Circadian clocks are self-sustaining molecular oscillators that regulate daily changes in behavioral activity and physiology. For functional reliability and precision, the frequency of these molecular oscillations must be stable at different ambient temperatures, known as “temperature compensation”. Despite being an intrinsic property of all circadian clocks, this phenomenon is not well understood at the molecular level.

A team of biologists led by Prof. Ralf Stanewsky of the University of Münster, and in collaboration with teams from Dalhousie University in Canada and the University of Mainz in Germany, have now found a vital piece in the puzzle that may provide an answer to this demand offers.

The scientists found a point mutation in the fruit fly Drosophila melanogaster that causes circadian clock periods to lengthen in response to temperature. It is found in a ‘period’, a central ‘clock gene’. Flies with this perI530A mutation show a typical sleep-wake cycle of 24 hours at 18 degrees Celsius. The indoor clock, on the other hand, works five hours slower and lasts for 29 hours at 29 degrees Celsius. The activity or expression of the menstrual gene in the clock neurons of the brain is similarly affected by the prolongation of menstruation.

Usually, the protein in question (PERIOD) undergoes a slow chemical change over 24 hours; more precisely, it is phosphorylated. It is broken down when phosphorylation is at its peak. When fruit flies are active between 18 and 29 degrees Celsius, this mechanism is usually the same. The researchers showed that at 18 degrees Celsius, phosphorylation normally occurs in the perI530A mutant, but decreases as the temperature increases. The “PERIOD” protein is then stabilized at higher temperatures.

The researchers used fruit fly mutants that had been modified in the period gene they had created using modern molecular genetics techniques (CRISPR/Cas9 mutagenesis and homologous recombination). It was then determined whether the sleep-wake cycles of the animals and, consequently, their running activity varied with ambient temperature.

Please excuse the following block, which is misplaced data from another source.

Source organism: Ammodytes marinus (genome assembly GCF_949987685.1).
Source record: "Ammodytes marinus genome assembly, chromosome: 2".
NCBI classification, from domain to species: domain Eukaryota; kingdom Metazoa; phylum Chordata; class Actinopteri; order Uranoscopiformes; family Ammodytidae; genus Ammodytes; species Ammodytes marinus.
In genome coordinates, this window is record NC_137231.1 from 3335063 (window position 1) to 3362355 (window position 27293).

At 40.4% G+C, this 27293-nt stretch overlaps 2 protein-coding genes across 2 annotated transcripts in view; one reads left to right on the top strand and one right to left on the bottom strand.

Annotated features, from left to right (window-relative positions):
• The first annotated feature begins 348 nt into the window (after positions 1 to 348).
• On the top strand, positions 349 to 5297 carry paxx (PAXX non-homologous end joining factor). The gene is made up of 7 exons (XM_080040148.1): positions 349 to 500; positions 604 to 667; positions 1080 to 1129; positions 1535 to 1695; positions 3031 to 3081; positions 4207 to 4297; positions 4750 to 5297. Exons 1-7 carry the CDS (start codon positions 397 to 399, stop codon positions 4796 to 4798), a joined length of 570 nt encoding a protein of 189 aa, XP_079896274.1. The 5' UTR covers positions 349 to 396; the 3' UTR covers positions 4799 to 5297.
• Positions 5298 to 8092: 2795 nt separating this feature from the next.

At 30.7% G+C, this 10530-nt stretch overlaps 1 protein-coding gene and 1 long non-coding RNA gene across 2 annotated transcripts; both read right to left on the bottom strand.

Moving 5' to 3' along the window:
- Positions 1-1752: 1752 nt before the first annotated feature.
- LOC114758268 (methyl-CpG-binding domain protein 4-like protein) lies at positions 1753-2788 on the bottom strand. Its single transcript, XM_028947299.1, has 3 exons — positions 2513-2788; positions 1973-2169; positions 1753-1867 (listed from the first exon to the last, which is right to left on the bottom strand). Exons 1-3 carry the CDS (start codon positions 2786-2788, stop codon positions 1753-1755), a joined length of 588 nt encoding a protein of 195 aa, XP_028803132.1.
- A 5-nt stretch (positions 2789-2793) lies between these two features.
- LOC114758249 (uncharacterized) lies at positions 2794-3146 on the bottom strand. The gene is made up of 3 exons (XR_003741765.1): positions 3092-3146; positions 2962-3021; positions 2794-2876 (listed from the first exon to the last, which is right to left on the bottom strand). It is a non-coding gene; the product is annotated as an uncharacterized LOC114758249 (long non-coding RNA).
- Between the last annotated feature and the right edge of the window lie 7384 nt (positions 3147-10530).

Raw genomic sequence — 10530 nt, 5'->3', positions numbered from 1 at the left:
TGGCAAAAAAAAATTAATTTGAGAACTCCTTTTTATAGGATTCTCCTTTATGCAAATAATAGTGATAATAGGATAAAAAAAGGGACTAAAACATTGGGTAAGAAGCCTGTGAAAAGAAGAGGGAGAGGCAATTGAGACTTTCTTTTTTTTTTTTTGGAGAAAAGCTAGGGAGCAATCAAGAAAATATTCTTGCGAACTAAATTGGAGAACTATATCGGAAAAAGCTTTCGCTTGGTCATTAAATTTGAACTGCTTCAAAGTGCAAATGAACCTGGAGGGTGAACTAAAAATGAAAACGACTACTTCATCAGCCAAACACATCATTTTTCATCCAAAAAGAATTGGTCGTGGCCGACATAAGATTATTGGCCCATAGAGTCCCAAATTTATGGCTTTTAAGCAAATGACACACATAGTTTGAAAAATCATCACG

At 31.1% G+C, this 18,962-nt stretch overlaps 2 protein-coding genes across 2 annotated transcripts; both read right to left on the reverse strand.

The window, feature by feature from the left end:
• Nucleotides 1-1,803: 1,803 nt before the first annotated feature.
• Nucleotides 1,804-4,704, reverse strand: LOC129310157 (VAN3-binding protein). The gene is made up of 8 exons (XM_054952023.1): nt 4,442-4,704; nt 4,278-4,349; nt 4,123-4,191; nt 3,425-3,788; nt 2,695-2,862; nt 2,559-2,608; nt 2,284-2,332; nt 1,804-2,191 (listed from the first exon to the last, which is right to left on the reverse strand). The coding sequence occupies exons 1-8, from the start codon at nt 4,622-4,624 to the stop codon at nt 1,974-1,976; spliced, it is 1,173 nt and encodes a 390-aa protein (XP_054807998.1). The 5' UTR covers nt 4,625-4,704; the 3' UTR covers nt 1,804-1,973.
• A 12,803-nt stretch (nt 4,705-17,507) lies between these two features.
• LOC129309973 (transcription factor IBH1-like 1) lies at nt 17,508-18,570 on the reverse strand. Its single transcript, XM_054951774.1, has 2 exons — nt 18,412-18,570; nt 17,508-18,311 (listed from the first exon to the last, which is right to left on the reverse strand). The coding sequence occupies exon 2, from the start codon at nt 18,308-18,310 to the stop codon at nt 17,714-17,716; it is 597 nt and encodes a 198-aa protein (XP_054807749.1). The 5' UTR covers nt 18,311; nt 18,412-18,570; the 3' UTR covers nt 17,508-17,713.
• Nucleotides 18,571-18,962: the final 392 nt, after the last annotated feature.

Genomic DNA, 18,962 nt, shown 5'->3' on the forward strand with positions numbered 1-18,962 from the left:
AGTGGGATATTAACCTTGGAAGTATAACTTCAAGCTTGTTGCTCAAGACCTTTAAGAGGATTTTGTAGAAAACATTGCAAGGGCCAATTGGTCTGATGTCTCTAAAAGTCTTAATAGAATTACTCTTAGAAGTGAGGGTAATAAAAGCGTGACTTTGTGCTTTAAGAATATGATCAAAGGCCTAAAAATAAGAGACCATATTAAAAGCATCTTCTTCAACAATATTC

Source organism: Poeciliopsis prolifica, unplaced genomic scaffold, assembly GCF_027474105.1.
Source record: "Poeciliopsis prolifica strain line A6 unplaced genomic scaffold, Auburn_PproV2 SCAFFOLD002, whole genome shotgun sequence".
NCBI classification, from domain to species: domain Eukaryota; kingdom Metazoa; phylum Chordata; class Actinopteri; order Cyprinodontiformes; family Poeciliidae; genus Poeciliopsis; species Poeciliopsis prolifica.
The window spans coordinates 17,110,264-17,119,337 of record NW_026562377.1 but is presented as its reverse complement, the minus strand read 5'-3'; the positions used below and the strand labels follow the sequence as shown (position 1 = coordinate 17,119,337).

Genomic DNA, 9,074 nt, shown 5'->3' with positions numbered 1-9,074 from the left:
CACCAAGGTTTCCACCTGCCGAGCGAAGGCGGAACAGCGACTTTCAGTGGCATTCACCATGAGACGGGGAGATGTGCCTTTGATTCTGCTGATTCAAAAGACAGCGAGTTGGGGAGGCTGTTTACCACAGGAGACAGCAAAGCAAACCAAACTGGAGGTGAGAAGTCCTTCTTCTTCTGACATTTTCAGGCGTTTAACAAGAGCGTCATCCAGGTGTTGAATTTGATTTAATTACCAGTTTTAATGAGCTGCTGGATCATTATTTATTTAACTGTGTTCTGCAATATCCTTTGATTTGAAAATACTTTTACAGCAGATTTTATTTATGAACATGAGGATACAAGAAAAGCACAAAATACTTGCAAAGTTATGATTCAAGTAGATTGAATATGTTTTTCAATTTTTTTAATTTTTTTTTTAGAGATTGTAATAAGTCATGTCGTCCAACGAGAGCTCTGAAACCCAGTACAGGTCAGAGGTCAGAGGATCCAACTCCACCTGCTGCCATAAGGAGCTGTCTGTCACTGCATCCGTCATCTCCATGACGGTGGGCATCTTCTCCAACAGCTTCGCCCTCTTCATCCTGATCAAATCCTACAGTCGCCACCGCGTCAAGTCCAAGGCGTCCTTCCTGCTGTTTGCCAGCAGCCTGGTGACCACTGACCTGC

The so-called nuclear export signal (NES), which also occurs in this form in mammalian menstrual genes and is involved in moving the PERIOD proteins out of the nucleus, is affected by the mutation the team analyzed. This export from the cell nucleus had no previously known biological purpose. The latest work shows that, again, only at higher temperatures does the mutation result in prolonged retention of the PERIOD protein in the nucleus of central clock neurons.

Ralf Stanewsky said: “We therefore assume that the export of the protein from the cell nucleus plays an important role in temperature compensation – at least as far as the fruit fly is concerned.”

Magazine reference:

  1. Astrid Giesecke, Peter S. Johnstone, Angelique Lamaze, Johannes Landskron, Ezgi Atay, Ko-Fan Chen, Eva Wolf, Deniz Top, and Ralf Stanewsky (2022): A new period mutation, implicating nuclear export in temperature compensation of the Drosophila circadian clock. Current Biology; DOI: 10.1016/j.cub.2022.12.011